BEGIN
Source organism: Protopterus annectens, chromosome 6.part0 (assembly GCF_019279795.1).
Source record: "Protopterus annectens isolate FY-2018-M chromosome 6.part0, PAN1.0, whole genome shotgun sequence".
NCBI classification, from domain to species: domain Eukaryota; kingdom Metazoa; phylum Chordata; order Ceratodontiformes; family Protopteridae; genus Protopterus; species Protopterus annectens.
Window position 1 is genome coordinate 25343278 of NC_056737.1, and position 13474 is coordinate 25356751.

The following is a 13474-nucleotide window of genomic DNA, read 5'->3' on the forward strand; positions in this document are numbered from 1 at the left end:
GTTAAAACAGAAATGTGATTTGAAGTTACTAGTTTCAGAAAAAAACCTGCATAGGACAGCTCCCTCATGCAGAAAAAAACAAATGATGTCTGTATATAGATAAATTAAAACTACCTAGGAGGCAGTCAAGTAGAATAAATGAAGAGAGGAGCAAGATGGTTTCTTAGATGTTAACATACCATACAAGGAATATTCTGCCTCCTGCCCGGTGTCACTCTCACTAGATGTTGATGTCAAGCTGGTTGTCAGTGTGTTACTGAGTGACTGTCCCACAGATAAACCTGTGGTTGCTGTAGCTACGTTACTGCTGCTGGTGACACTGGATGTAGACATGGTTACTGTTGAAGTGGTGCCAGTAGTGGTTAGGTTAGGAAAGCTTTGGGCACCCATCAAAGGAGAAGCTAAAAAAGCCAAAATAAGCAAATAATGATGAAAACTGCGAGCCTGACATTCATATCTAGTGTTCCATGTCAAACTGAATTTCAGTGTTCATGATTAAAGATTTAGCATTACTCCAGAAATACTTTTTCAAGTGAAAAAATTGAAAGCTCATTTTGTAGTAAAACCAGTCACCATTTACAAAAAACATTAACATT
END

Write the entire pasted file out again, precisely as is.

Source organism: Protopterus annectens, chromosome 6.part0 (assembly GCF_019279795.1).
Source record: "Protopterus annectens isolate FY-2018-M chromosome 6.part0, PAN1.0, whole genome shotgun sequence".
NCBI classification, from domain to species: domain Eukaryota; kingdom Metazoa; phylum Chordata; order Ceratodontiformes; family Protopteridae; genus Protopterus; species Protopterus annectens.
Window position 1 is genome coordinate 25343278 of NC_056737.1, and position 13474 is coordinate 25356751.

The following is a 13474-nucleotide window of genomic DNA, read 5'->3' on the forward strand; positions in this document are numbered from 1 at the left end:
GTTAAAACAGAAATGTGATTTGAAGTTACTAGTTTCAGAAAAAAACCTGCATAGGACAGCTCCCTCATGCAGAAAAAAACAAATGATGTCTGTATATAGATAAATTAAAACTACCTAGGAGGCAGTCAAGTAGAATAAATGAAGAGAGGAGCAAGATGGTTTCTTAGATGTTAACATACCATACAAGGAATATTCTGCCTCCTGCCCGGTGTCACTCTCACTAGATGTTGATGTCAAGCTGGTTGTCAGTGTGTTACTGAGTGACTGTCCCACAGATAAACCTGTGGTTGCTGTAGCTACGTTACTGCTGCTGGTGACACTGGATGTAGACATGGTTACTGTTGAAGTGGTGCCAGTAGTGGTTAGGTTAGGAAAGCTTTGGGCACCCATCAAAGGAGAAGCTAAAAAAGCCAAAATAAGCAAATAATGATGAAAACTGCGAGCCTGACATTCATATCTAGTGTTCCATGTCAAACTGAATTTCAGTGTTCATGATTAAAGATTTAGCATTACTCCAGAAATACTTTTTCAAGTGAAAAAATTGAAAGCTCATTTTGTAGTAAAACCAGTCACCATTTACAAAAAACATTAACATT